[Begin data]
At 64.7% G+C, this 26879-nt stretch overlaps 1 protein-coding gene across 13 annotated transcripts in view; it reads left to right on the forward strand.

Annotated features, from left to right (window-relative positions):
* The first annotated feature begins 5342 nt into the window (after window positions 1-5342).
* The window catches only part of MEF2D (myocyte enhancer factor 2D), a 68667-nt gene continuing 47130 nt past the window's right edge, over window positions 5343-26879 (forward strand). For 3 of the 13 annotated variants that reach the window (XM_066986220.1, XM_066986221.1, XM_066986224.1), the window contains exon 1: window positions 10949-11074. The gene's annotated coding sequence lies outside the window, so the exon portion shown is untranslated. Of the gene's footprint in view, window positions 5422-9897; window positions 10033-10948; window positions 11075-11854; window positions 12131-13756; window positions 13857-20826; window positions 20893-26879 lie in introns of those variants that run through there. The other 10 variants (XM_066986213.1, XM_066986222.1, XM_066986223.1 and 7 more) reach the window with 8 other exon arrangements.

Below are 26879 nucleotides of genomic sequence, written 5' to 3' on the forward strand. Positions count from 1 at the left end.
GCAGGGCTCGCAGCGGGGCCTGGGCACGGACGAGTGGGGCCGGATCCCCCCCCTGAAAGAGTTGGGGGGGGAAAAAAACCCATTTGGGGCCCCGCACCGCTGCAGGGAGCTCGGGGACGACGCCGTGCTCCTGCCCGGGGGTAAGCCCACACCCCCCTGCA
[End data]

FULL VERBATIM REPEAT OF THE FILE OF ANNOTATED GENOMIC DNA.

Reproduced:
At 64.7% G+C, this 26879-nt stretch overlaps 1 protein-coding gene across 13 annotated transcripts in view; it reads left to right on the forward strand.

Annotated features, from left to right (window-relative positions):
* The first annotated feature begins 5342 nt into the window (after window positions 1-5342).
* The window catches only part of MEF2D (myocyte enhancer factor 2D), a 68667-nt gene continuing 47130 nt past the window's right edge, over window positions 5343-26879 (forward strand). For 3 of the 13 annotated variants that reach the window (XM_066986220.1, XM_066986221.1, XM_066986224.1), the window contains exon 1: window positions 10949-11074. The gene's annotated coding sequence lies outside the window, so the exon portion shown is untranslated. Of the gene's footprint in view, window positions 5422-9897; window positions 10033-10948; window positions 11075-11854; window positions 12131-13756; window positions 13857-20826; window positions 20893-26879 lie in introns of those variants that run through there. The other 10 variants (XM_066986213.1, XM_066986222.1, XM_066986223.1 and 7 more) reach the window with 8 other exon arrangements.

Below are 26879 nucleotides of genomic sequence, written 5' to 3' on the forward strand. Positions count from 1 at the left end.
GCAGGGCTCGCAGCGGGGCCTGGGCACGGACGAGTGGGGCCGGATCCCCCCCCTGAAAGAGTTGGGGGGGGAAAAAAACCCATTTGGGGCCCCGCACCGCTGCAGGGAGCTCGGGGACGACGCCGTGCTCCTGCCCGGGGGTAAGCCCACACCCCCCTGCA